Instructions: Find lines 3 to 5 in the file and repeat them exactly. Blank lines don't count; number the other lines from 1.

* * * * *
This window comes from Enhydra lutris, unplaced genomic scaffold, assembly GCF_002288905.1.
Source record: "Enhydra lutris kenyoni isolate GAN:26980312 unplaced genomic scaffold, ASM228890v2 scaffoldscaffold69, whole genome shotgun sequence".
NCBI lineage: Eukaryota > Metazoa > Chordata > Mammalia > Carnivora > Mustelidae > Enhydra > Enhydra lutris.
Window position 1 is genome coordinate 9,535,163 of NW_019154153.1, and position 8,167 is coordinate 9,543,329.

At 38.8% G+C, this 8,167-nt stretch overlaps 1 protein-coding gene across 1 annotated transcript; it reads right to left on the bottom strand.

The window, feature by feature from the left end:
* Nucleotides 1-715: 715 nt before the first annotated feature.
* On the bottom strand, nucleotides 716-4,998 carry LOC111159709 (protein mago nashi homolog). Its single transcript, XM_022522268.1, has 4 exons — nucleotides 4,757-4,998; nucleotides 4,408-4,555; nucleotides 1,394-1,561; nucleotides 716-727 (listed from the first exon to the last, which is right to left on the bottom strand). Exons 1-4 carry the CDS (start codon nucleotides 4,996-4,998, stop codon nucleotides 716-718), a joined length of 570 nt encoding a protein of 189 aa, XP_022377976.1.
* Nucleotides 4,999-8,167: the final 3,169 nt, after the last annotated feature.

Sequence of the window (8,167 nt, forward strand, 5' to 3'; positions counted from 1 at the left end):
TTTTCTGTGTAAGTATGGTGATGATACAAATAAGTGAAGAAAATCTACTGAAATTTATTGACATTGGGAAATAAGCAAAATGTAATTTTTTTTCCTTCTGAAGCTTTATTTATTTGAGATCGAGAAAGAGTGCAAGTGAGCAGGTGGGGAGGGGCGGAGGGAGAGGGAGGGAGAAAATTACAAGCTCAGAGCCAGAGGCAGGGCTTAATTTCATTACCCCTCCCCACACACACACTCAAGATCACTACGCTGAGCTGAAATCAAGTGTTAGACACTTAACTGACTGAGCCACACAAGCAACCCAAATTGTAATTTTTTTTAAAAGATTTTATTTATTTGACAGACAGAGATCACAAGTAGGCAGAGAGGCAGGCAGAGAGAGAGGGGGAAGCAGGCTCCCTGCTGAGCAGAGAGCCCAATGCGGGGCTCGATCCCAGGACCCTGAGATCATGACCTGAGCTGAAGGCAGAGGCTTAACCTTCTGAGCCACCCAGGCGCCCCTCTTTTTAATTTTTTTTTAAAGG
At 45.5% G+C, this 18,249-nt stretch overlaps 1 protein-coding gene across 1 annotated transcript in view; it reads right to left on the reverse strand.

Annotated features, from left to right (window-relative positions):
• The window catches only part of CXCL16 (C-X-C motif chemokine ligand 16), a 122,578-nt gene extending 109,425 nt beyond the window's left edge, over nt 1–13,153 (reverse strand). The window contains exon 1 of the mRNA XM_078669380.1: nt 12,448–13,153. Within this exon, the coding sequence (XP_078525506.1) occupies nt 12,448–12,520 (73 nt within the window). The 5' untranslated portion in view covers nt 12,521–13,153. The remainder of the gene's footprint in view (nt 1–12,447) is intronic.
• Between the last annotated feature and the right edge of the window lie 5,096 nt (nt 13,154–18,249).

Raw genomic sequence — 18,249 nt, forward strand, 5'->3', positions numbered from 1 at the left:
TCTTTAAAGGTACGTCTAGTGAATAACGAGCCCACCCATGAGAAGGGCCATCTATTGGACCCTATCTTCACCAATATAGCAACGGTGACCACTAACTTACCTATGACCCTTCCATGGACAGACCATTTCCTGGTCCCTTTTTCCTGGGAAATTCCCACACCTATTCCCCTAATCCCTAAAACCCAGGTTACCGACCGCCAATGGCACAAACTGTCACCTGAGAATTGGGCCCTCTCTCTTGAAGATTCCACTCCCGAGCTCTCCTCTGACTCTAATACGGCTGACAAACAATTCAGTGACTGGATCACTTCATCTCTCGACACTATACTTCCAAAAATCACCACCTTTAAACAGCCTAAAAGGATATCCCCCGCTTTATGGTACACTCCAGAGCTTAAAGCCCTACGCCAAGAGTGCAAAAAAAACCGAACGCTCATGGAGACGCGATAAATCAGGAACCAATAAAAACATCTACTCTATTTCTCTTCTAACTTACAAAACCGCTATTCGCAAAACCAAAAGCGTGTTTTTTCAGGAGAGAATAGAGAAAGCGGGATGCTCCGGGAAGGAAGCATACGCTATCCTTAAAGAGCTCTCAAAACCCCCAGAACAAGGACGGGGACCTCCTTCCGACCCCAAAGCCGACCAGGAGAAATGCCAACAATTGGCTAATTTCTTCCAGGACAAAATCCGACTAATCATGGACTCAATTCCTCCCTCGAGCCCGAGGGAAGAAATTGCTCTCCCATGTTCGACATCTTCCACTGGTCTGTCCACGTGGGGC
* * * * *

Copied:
NCBI lineage: Eukaryota > Metazoa > Chordata > Mammalia > Carnivora > Mustelidae > Enhydra > Enhydra lutris.
Window position 1 is genome coordinate 9,535,163 of NW_019154153.1, and position 8,167 is coordinate 9,543,329.

At 38.8% G+C, this 8,167-nt stretch overlaps 1 protein-coding gene across 1 annotated transcript; it reads right to left on the bottom strand.